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••• The International Writers Magazine: Tales from the Balcony in Havana

A Beautiful Girl
• Jerry Alan

Esteban the artist came from Santiago de Cuba.  He was a painter and painted anything that paid.  Nobody knew what he liked to paint because he was such a liar.  “Tell me what I like.  Tell me what I think,” he said to Joel one day as he sifted his rum through his teeth from a planchao.

He and his drinking buddy, Joel were small men, closely cut and simply dressed in pants and tee shirts.  Estaban’s hands were small and expressive and he had no front teeth.  Joel was the whiter of the two, a trigena as they said for the breed.

Joel, the younger, looked him over.  Was he serious?  He would play along.  He told Estaban that he liked pretty girls and the rum sold in a juice carton.

“Oh yes, that is true,” agreed Esteban looking at the precious carton.  “I like the planchao.”
“If you are going to paint, you should paint what you like.”
“You think I should paint a planchao?”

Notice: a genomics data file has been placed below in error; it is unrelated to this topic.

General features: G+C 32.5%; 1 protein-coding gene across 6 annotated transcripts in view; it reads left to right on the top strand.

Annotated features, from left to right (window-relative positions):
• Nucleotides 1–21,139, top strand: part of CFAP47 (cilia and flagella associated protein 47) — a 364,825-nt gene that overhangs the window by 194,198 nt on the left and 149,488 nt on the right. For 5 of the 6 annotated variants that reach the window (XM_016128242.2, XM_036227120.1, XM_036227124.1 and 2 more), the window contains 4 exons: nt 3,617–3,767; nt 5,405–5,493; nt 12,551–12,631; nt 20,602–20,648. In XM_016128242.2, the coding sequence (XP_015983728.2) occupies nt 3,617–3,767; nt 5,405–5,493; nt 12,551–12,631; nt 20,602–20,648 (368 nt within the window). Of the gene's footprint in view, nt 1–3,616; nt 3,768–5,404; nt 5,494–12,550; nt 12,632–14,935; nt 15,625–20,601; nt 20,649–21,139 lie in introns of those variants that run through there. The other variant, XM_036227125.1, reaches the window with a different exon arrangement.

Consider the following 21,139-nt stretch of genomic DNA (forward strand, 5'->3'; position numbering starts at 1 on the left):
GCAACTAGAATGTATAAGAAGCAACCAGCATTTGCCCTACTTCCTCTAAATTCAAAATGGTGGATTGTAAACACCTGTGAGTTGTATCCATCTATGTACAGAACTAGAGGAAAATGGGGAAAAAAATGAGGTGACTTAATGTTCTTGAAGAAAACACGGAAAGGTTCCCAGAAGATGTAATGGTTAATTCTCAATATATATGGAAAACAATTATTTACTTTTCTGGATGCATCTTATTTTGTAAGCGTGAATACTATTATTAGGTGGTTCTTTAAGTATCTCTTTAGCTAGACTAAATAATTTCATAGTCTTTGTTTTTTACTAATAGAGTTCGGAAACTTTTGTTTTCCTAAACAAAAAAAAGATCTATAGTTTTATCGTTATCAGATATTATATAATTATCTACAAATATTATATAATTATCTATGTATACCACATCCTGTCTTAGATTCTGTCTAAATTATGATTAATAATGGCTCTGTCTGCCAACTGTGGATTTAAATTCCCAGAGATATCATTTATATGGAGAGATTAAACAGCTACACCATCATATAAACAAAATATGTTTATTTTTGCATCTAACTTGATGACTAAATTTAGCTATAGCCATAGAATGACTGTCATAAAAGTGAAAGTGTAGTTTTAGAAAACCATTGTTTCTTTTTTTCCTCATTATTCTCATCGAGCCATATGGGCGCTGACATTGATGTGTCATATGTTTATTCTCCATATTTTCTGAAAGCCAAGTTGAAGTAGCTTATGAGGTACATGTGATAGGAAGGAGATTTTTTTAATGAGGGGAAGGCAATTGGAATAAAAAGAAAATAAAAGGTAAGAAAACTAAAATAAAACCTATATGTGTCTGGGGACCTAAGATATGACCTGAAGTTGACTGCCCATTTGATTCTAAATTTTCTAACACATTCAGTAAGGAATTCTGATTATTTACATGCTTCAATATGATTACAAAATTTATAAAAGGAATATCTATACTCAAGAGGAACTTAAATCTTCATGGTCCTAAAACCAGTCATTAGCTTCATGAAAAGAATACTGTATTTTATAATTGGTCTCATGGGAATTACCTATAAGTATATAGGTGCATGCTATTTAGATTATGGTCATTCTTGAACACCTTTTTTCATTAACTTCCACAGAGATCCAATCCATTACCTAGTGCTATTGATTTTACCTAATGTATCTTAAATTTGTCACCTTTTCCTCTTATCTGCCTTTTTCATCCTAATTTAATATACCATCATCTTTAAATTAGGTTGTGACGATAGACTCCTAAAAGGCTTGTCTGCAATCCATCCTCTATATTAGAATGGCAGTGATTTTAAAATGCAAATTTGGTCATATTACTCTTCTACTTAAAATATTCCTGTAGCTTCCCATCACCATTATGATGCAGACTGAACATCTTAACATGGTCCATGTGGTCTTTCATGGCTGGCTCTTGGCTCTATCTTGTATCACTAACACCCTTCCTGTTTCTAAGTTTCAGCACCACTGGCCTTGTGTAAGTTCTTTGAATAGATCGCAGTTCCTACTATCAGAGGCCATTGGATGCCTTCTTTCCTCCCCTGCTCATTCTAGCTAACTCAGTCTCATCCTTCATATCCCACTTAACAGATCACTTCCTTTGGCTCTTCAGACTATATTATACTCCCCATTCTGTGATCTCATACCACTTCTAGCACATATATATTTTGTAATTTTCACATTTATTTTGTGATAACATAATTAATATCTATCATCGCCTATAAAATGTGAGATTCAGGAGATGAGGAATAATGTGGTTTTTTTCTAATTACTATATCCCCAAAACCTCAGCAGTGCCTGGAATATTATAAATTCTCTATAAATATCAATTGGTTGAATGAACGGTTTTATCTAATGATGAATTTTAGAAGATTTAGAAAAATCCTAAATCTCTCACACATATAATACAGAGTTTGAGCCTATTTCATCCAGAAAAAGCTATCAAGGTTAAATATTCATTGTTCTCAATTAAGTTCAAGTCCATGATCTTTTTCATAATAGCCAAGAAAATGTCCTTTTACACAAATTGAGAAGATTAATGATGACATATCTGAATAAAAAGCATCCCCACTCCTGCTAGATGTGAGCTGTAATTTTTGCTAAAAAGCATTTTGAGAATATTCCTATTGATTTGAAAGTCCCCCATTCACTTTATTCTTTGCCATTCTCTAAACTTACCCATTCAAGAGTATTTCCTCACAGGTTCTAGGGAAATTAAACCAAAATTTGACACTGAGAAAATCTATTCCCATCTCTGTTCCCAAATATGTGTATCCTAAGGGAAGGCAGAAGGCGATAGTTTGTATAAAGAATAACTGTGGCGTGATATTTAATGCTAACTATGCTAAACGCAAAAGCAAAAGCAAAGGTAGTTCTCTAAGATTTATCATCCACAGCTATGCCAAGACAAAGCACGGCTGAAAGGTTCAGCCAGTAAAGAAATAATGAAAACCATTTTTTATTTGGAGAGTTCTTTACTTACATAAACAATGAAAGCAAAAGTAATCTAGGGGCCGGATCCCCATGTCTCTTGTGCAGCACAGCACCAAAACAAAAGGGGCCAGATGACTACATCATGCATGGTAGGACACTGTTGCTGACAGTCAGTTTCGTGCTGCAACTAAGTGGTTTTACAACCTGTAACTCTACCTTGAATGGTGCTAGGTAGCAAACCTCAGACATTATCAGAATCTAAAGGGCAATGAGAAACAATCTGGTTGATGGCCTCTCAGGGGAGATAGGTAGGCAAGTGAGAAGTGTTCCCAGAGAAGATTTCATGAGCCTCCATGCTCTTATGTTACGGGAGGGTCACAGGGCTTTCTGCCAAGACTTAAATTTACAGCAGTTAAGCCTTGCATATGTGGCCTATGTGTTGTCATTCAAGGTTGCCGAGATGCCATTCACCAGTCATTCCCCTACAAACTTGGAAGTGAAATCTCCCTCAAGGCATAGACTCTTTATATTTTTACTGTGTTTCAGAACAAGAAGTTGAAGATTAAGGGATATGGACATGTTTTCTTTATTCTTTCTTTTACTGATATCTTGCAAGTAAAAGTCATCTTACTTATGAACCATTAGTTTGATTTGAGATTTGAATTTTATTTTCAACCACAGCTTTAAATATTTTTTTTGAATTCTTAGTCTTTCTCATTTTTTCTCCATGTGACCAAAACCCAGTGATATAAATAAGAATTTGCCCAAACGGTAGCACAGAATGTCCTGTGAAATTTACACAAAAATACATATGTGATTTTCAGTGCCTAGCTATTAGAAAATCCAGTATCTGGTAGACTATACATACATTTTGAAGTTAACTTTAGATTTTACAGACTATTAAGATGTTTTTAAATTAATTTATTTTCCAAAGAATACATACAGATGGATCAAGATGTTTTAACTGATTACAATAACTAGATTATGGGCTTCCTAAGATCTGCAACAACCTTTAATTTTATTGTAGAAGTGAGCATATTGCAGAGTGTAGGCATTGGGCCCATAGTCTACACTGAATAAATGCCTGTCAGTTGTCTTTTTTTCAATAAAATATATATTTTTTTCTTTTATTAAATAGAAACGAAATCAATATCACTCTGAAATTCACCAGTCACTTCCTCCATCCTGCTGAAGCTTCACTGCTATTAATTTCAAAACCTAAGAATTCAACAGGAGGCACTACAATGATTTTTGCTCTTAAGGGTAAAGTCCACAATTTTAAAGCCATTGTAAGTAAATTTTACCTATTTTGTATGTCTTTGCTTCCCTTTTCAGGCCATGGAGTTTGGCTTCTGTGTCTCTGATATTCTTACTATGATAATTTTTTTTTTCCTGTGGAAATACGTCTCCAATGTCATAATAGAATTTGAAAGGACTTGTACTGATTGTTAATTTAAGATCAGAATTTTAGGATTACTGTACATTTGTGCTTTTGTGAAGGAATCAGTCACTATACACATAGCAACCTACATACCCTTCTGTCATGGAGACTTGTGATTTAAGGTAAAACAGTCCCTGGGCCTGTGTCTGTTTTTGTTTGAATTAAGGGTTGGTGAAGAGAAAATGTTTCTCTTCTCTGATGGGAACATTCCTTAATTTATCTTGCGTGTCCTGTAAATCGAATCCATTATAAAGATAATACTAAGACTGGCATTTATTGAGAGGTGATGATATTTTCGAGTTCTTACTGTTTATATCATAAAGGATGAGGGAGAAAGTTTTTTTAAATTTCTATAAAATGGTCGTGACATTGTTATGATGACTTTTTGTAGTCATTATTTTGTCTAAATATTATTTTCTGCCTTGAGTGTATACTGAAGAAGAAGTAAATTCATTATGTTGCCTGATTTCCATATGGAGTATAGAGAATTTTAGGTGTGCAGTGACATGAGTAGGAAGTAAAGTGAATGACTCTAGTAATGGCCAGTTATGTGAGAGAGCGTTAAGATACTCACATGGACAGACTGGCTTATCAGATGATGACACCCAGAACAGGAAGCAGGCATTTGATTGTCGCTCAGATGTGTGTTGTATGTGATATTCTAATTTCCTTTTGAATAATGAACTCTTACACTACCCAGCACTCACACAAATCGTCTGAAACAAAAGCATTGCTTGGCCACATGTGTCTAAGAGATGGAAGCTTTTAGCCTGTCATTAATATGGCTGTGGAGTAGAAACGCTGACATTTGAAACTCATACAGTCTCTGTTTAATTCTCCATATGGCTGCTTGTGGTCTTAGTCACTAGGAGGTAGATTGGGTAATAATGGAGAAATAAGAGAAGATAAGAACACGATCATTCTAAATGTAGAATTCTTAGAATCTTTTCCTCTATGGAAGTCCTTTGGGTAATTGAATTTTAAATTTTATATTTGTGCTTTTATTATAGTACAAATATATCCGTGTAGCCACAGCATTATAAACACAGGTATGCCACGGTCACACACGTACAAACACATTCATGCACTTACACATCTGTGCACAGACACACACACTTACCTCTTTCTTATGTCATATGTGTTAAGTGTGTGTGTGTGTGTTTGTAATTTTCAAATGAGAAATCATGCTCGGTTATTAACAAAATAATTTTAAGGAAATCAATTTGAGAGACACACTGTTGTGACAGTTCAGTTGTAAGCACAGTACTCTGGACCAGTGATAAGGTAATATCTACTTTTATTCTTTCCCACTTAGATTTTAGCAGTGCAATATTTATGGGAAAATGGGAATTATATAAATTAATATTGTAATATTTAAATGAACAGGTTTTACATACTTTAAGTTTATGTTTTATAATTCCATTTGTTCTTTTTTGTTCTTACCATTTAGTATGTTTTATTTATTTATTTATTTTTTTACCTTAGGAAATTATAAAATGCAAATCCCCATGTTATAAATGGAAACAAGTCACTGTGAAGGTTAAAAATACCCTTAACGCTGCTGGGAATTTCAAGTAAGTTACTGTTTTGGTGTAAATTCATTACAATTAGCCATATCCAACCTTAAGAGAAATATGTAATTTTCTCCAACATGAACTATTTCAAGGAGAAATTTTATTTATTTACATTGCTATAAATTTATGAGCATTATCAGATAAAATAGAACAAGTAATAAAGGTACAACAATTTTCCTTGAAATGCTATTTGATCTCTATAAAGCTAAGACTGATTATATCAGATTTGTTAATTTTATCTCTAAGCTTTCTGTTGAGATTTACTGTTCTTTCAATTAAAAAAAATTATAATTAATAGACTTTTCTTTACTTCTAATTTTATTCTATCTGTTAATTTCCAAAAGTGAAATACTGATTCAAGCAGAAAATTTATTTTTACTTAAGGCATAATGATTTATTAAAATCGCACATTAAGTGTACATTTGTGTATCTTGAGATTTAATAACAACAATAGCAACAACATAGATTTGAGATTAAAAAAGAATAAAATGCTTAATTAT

“No, paint yourself drunk in the malecon, up to your waist in water,” said Joel.  His sarcasm was lost on Estaban who took people to be fools who were also insane.  Therefore they could be relied upon to speak foolishly.
“How about I paint a mulata with a planchao in her hand.  A pretty one like Maritza.”
“Maritza? Maritza is not pretty at all.  I can walk down to the bodega and find five better right now.”
“Yes she is not that good.”  Estaban fingered the corner of the planchao, torn off with his teeth so that a small hole let the rum out slowly.  He raised the planchao to his mouth a squeezed a spray into his mouth then passed it to Joel.
“You agree too much, Estaban.”
“Yes I do agree too much.”

Estaban had been raised until he was fourteen in Santiago, the second largest Cuban city in the east side of the Island of Cuba.  The pearl of the Caribbean is nearly the size of England and contains at last count some eleven million people. The east side of the island is also the most southerly part of the island and two or three degrees hotter.  After Estaban’s mother died the family decided to send him to a boarding school in The Isle of Youth, a large Island previously known as the Island of Pines and purportedly Treasure Island, the same as described by Robert Louis Stevenson.  On the Isle of Youth Estaban ran wild, escaping from the school to live in the tropical forest.  He came upon some wild horses and coaxing a filly with some sugar, he finally gained her trust and mounted her using some vines for reins.  The horse became a good friend and he rode her every day.  Sometimes the authorities returned him to the boarding school but he was one of the very rare Cubans who never learned to read.  He escaped and grew his hair into a great pendru (afro-style) and the people knew him as ‘the wild boy’.